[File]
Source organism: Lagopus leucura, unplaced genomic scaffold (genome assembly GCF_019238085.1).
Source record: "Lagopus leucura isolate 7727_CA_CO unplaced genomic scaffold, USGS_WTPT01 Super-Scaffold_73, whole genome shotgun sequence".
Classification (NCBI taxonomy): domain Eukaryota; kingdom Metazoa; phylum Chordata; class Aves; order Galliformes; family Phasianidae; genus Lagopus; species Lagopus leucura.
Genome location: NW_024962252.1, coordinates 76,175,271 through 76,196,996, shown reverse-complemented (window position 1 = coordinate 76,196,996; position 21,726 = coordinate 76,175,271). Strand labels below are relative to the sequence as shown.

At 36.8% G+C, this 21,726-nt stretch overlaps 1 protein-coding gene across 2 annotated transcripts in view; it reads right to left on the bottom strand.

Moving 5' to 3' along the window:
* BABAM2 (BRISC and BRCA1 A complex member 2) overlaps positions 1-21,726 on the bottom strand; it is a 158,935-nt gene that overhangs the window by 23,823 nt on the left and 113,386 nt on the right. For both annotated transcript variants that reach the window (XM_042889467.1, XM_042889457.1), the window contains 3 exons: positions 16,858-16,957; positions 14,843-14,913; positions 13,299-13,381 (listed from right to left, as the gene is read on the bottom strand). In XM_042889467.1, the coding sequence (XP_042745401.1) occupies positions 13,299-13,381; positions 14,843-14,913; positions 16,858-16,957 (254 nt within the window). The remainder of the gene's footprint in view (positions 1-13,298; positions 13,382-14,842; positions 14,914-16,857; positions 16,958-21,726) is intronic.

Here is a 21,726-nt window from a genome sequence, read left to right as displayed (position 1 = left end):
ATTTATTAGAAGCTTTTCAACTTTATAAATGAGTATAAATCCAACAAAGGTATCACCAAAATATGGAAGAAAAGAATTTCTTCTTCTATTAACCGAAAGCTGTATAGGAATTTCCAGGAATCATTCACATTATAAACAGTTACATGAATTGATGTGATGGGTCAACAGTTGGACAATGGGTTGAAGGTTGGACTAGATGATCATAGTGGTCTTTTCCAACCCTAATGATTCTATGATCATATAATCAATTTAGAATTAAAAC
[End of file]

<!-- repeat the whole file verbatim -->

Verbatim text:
Source organism: Lagopus leucura, unplaced genomic scaffold (genome assembly GCF_019238085.1).
Source record: "Lagopus leucura isolate 7727_CA_CO unplaced genomic scaffold, USGS_WTPT01 Super-Scaffold_73, whole genome shotgun sequence".
Classification (NCBI taxonomy): domain Eukaryota; kingdom Metazoa; phylum Chordata; class Aves; order Galliformes; family Phasianidae; genus Lagopus; species Lagopus leucura.
Genome location: NW_024962252.1, coordinates 76,175,271 through 76,196,996, shown reverse-complemented (window position 1 = coordinate 76,196,996; position 21,726 = coordinate 76,175,271). Strand labels below are relative to the sequence as shown.

At 36.8% G+C, this 21,726-nt stretch overlaps 1 protein-coding gene across 2 annotated transcripts in view; it reads right to left on the bottom strand.

Moving 5' to 3' along the window:
* BABAM2 (BRISC and BRCA1 A complex member 2) overlaps positions 1-21,726 on the bottom strand; it is a 158,935-nt gene that overhangs the window by 23,823 nt on the left and 113,386 nt on the right. For both annotated transcript variants that reach the window (XM_042889467.1, XM_042889457.1), the window contains 3 exons: positions 16,858-16,957; positions 14,843-14,913; positions 13,299-13,381 (listed from right to left, as the gene is read on the bottom strand). In XM_042889467.1, the coding sequence (XP_042745401.1) occupies positions 13,299-13,381; positions 14,843-14,913; positions 16,858-16,957 (254 nt within the window). The remainder of the gene's footprint in view (positions 1-13,298; positions 13,382-14,842; positions 14,914-16,857; positions 16,958-21,726) is intronic.

Here is a 21,726-nt window from a genome sequence, read left to right as displayed (position 1 = left end):
ATTTATTAGAAGCTTTTCAACTTTATAAATGAGTATAAATCCAACAAAGGTATCACCAAAATATGGAAGAAAAGAATTTCTTCTTCTATTAACCGAAAGCTGTATAGGAATTTCCAGGAATCATTCACATTATAAACAGTTACATGAATTGATGTGATGGGTCAACAGTTGGACAATGGGTTGAAGGTTGGACTAGATGATCATAGTGGTCTTTTCCAACCCTAATGATTCTATGATCATATAATCAATTTAGAATTAAAAC